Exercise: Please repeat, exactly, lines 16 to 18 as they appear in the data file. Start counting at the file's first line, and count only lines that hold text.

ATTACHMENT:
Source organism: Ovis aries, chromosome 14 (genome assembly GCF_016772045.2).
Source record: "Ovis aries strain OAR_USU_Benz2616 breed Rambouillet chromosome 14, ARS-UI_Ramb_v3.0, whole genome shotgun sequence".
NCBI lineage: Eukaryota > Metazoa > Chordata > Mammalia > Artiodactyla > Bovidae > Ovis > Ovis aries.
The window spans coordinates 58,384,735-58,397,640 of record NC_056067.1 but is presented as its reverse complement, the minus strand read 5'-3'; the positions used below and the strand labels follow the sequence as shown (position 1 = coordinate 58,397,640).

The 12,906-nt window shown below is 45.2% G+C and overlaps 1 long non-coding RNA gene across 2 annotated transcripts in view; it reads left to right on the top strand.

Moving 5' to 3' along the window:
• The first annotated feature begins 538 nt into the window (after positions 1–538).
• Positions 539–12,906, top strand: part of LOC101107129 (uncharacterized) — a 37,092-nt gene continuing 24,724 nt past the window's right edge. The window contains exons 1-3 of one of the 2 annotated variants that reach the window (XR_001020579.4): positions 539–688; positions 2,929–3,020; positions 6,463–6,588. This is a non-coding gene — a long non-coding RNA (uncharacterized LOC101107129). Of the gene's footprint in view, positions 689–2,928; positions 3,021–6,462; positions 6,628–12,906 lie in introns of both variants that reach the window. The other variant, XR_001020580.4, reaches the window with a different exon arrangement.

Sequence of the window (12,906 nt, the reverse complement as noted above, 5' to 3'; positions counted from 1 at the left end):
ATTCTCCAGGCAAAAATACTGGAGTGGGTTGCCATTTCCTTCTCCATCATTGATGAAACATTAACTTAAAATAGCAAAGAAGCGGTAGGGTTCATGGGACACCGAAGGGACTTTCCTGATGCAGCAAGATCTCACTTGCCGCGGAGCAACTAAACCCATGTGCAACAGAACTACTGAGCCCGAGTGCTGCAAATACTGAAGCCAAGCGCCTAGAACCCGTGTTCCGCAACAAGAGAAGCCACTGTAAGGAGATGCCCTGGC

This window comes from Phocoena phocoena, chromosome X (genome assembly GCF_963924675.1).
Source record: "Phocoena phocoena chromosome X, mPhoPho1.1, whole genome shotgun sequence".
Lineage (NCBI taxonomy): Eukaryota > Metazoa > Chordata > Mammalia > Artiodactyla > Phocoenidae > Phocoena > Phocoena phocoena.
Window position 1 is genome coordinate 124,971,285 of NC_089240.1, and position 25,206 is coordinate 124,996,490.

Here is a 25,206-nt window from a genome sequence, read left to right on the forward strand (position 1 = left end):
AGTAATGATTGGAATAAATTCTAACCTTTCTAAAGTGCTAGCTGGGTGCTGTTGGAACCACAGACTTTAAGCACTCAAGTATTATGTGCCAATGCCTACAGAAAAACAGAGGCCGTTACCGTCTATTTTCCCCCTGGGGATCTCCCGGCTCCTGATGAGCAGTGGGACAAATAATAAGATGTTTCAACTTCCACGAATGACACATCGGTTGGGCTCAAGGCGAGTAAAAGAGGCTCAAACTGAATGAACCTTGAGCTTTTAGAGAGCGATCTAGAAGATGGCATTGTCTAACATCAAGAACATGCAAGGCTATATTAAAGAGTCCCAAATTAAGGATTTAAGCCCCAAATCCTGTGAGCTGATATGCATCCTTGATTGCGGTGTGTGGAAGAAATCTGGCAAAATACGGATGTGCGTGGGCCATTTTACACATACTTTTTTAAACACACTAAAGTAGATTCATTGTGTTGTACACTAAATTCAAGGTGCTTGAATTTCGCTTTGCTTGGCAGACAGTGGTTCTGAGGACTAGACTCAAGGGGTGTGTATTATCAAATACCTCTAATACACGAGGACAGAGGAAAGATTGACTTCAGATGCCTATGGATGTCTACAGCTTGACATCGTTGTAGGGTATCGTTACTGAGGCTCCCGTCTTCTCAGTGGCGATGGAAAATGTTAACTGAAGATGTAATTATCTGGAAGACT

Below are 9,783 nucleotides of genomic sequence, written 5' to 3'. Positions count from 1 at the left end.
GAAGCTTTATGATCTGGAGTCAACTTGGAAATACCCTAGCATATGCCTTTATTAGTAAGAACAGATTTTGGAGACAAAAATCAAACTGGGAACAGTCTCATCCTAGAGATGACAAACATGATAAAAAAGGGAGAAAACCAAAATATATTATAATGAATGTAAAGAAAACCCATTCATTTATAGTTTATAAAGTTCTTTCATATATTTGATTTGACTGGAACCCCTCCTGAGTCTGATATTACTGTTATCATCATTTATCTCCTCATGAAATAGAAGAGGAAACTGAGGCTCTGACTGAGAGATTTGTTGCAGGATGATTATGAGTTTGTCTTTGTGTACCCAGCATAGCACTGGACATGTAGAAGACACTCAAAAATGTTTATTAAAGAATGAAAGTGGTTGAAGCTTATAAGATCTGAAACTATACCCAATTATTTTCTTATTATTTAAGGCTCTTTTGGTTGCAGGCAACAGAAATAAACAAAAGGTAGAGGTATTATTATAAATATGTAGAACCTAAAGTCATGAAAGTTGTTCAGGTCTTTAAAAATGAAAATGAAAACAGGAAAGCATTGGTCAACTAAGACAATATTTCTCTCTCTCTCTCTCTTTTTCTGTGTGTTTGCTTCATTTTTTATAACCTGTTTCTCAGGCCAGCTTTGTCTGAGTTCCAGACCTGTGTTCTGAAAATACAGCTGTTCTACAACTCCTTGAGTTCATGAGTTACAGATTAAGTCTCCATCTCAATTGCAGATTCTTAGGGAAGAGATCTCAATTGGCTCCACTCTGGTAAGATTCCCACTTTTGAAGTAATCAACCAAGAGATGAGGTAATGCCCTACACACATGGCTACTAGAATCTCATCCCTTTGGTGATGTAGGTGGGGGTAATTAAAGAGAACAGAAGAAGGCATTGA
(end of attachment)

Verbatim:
AGTAATGATTGGAATAAATTCTAACCTTTCTAAAGTGCTAGCTGGGTGCTGTTGGAACCACAGACTTTAAGCACTCAAGTATTATGTGCCAATGCCTACAGAAAAACAGAGGCCGTTACCGTCTATTTTCCCCCTGGGGATCTCCCGGCTCCTGATGAGCAGTGGGACAAATAATAAGATGTTTCAACTTCCACGAATGACACATCGGTTGGGCTCAAGGCGAGTAAAAGAGGCTCAAACTGAATGAACCTTGAGCTTTTAGAGAGCGATCTAGAAGATGGCATTGTCTAACATCAAGAACATGCAAGGCTATATTAAAGAGTCCCAAATTAAGGATTTAAGCCCCAAATCCTGTGAGCTGATATGCATCCTTGATTGCGGTGTGTGGAAGAAATCTGGCAAAATACGGATGTGCGTGGGCCATTTTACACATACTTTTTTAAACACACTAAAGTAGATTCATTGTGTTGTACACTAAATTCAAGGTGCTTGAATTTCGCTTTGCTTGGCAGACAGTGGTTCTGAGGACTAGACTCAAGGGGTGTGTATTATCAAATACCTCTAATACACGAGGACAGAGGAAAGATTGACTTCAGATGCCTATGGATGTCTACAGCTTGACATCGTTGTAGGGTATCGTTACTGAGGCTCCCGTCTTCTCAGTGGCGATGGAAAATGTTAACTGAAGATGTAATTATCTGGAAGACT

Below are 9,783 nucleotides of genomic sequence, written 5' to 3'. Positions count from 1 at the left end.
GAAGCTTTATGATCTGGAGTCAACTTGGAAATACCCTAGCATATGCCTTTATTAGTAAGAACAGATTTTGGAGACAAAAATCAAACTGGGAACAGTCTCATCCTAGAGATGACAAACATGATAAAAAAGGGAGAAAACCAAAATATATTATAATGAATGTAAAGAAAACCCATTCATTTATAGTTTATAAAGTTCTTTCATATATTTGATTTGACTGGAACCCCTCCTGAGTCTGATATTACTGTTATCATCATTTATCTCCTCATGAAATAGAAGAGGAAACTGAGGCTCTGACTGAGAGATTTGTTGCAGGATGATTATGAGTTTGTCTTTGTGTACCCAGCATAGCACTGGACATGTAGAAGACACTCAAAAATGTTTATTAAAGAATGAAAGTGGTTGAAGCTTATAAGATCTGAAACTATACCCAATTATTTTCTTATTATTTAAGGCTCTTTTGGTTGCAGGCAACAGAAATAAACAAAAGGTAGAGGTATTATTATAAATATGTAGAACCTAAAGTCATGAAAGTTGTTCAGGTCTTTAAAAATGAAAATGAAAACAGGAAAGCATTGGTCAACTAAGACAATATTTCTCTCTCTCTCTCTCTTTTTCTGTGTGTTTGCTTCATTTTTTATAACCTGTTTCTCAGGCCAGCTTTGTCTGAGTTCCAGACCTGTGTTCTGAAAATACAGCTGTTCTACAACTCCTTGAGTTCATGAGTTACAGATTAAGTCTCCATCTCAATTGCAGATTCTTAGGGAAGAGATCTCAATTGGCTCCACTCTGGTAAGATTCCCACTTTTGAAGTAATCAACCAAGAGATGAGGTAATGCCCTACACACATGGCTACTAGAATCTCATCCCTTTGGTGATGTAGGTGGGGGTAATTAAAGAGAACAGAAGAAGGCATTGA